Aponte has had the opportunity to work with Wachter investigating DNA metal complex interactions using absorbance/fluorescence spectroscopy and gel electrophoresis.
“Ella is doing some microbiology then will transition to developing assays and subsequently screening a series of ruthenium(II) and iron(II) polypyridyl complexes to determine the DNA binding mode,” Wachter said. “We will also spend some time reading current literature in this field to inform the types of assays we’ll focus on developing and use to compare her results.”
Aponte said she was interested in participating in LSAMP, because she had heard about the unique opportunities it presented students from minority groups.
“I, of course, wanted to participate in a summer research experience, but LSAMP provides much more than that,” she added. “It allows us to form a community within the STEM majors on campus, as well as connect us with professionals across the country and provide opportunities for growth and advancement in our academic and professional careers we would not have had otherwise.”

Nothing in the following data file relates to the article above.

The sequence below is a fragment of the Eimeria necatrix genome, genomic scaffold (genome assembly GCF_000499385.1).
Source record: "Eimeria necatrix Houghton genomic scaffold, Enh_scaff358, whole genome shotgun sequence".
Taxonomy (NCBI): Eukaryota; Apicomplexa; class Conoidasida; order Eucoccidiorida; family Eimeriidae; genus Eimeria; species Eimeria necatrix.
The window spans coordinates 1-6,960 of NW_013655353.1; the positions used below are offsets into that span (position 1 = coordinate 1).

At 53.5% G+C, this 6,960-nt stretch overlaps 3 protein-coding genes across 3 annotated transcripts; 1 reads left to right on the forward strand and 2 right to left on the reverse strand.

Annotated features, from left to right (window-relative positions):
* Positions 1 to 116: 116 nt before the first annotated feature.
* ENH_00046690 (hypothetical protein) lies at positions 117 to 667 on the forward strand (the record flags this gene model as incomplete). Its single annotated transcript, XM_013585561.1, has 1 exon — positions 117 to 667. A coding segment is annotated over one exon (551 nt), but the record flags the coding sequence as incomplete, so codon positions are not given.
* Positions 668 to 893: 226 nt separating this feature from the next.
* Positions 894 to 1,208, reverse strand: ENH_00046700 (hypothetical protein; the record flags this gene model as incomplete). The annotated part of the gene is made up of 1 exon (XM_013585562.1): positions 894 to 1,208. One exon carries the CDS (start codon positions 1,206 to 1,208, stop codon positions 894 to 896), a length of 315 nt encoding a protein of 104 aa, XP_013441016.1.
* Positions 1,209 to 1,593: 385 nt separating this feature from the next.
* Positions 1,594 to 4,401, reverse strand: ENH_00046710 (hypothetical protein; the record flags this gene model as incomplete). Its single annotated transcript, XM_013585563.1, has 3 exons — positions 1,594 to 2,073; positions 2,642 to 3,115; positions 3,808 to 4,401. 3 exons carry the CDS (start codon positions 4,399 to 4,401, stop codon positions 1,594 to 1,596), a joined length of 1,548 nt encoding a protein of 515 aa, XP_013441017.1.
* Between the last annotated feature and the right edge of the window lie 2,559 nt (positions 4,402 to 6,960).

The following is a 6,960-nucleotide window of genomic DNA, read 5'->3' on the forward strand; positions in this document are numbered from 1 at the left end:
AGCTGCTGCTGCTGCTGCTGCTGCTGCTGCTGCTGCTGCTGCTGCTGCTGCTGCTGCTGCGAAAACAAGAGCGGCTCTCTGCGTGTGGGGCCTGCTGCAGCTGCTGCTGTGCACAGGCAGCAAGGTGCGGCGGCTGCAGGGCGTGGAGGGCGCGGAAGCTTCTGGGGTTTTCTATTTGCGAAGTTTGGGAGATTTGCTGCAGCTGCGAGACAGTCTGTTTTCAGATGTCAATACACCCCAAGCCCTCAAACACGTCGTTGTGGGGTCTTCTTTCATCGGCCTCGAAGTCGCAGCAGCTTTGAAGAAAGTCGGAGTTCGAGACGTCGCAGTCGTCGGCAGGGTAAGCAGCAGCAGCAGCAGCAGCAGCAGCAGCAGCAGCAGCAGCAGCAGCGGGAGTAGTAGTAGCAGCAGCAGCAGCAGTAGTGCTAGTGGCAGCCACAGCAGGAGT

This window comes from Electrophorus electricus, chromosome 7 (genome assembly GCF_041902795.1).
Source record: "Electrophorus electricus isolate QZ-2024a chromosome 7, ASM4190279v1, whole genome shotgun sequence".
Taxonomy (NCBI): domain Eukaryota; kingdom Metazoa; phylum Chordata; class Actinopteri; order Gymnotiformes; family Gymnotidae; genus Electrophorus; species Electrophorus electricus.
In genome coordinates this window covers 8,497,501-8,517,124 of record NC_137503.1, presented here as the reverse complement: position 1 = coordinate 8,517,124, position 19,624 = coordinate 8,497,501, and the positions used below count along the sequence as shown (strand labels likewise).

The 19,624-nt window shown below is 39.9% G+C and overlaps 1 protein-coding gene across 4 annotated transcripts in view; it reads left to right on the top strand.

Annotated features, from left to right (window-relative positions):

Aponte said working with Wachter has been a rewarding experience for her.
“She has allowed me to learn and grow as a student in ways I could never imagine,” Aponte said. “I am so thankful for her guidance and mentorship as I learn new techniques and ways of thinking.”
This summer, Rodenborn and May are studying the physics of how being near a boundary affects the motility of microscopic cells.
“Not only do these cells experience water very differently than we do due to the difference in scale/speed, the presence of a boundary affects their behavior even more,” May said. “Dr. Rodenborn and I are running experiments with a model flagellum to understand the physics and functional form of the forces and torques that these cells experience as a function of distance from a boundary. We hypothesize that cells spend most of their time near boundaries, because it actually makes travel more efficient for these organisms.”
May believes his experience with LSAMP will provide him with many opportunities to further his education in graduate school, as well as teach him valuable networking and professional skills.
“I have learned a lot,” he said. “Not only have I learned more about fluid dynamics, but I have strengthened my relationship with my mentor and learned more about what it is like to be a scientist.”
“Coming from an area where most people never get to fully experience college, let alone scientific research, I feel that working with LSAMP has given me opportunities and experiences that few others have been able to have,” he concluded. “Hopefully I can use what I have learned to empower others and do good in my community.”
by Kerry Steinhofer
July 21, 2020
Header image: Ella Aponte ‘22 participates in LSAMP collaborative research with Erin Wachter, assistant professor of chemistry.